Firing on ‘kar sewaks’ sad but was necessary: Mulayam | india-news | Hindustan Times
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Firing on ‘kar sewaks’ sad but was necessary: Mulayam

Samajwadi Party (SP) president Mulayam Singh Yadav on Saturday said he felt sad for ordering firing on ‘karsewaks’ in Ayodhya in 1990 but it was necessary for the unity of the country.

india Updated: Aug 27, 2016 21:54 IST
Mulayam Singh Yadav

SP chief Mulayam Singh Yadav after meeting Lok Sabha Speaker Sumitra Mahajan during a Parliament session in New Delhi. (Sonu Mehta/HT File Photo)

Samajwadi Party (SP) president Mulayam Singh Yadav on Saturday said he felt sad for ordering firing on ‘karsewaks’ in Ayodhya in 1990 but it was necessary for the unity of the country.

Mulayam, who was the chief minister of Uttar Pradesh at that time, had ordered firing on karsewaks in which 16 people were killed.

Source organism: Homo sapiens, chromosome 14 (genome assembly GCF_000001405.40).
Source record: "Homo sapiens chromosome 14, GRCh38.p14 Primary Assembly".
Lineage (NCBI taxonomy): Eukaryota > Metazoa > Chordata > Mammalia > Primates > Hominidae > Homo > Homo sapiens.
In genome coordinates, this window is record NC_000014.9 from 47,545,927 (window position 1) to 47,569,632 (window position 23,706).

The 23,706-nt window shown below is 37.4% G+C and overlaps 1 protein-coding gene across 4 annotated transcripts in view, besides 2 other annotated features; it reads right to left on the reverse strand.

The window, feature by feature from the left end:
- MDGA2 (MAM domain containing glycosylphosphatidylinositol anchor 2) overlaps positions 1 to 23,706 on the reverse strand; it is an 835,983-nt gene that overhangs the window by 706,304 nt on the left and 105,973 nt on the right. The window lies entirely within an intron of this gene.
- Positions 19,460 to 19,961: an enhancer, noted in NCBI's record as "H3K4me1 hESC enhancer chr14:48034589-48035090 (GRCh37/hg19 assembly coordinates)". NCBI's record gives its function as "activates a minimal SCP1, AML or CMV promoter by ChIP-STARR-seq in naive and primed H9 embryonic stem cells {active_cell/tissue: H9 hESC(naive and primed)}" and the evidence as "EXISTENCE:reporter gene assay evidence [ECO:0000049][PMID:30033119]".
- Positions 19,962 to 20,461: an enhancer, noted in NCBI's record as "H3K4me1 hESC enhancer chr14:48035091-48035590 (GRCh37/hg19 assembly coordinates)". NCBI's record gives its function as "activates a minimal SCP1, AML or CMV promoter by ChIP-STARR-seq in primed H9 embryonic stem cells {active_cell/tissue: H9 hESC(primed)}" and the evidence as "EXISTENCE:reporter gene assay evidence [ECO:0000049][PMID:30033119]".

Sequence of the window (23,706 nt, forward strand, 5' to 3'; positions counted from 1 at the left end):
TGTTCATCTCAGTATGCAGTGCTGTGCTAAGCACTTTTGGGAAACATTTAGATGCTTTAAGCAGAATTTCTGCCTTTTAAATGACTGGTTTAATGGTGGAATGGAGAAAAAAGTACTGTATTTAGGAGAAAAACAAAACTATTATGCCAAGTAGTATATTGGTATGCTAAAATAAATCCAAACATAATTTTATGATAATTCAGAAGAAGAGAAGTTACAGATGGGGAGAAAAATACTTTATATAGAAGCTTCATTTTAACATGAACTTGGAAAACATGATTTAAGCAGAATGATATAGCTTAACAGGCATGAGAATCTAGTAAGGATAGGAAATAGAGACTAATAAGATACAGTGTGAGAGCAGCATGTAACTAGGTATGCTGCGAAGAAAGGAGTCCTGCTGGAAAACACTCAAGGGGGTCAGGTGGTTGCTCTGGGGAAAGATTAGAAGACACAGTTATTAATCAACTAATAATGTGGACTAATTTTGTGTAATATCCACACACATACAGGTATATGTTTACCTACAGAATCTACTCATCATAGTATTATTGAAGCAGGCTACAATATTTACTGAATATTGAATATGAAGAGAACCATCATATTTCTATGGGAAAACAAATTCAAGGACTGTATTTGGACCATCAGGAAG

Justifying his decision, Mulayam said instead of 16 had even 30 people been killed, still the decision was right.

“I feel sad for firing on Karsewaks but it was necessary to save the religious place (Babri Mosque) and the country’s unity,” Mulayam said while addressing a gathering in Lucknow on the occasion of a release of a biography ‘Badhtey gaye sahasik kadam’ on him.

This is exactly what he had said in January 25 this year on the occasion of birth anniversary of socialist leader Karpoori Thakur.

The firing on karsewaks had taken place on October 30, 1990 when the BJP-backed VHP’s Ram temple movement was at its peak.

“I drew a lot of flak for ordering the firing, but had it not been done, Muslims would have thought that their religious places cannot be protected in this country. In those days, in Parliament, I was even called ‘murderer of humanity’. I was criticised, but we could save the masjid,” he said.

He called upon the youth to ponder over why Uttar Pradesh was still lagging behind other states in development. “What do we need for development? Of course, roads, water, power. We have all this in plenty in the state, still the state was a laggard. All must pledge that they would work for state’s development,” he said.

He said socialism’s main agenda was ending poverty, discrimination, regionalism, casteism and communalism.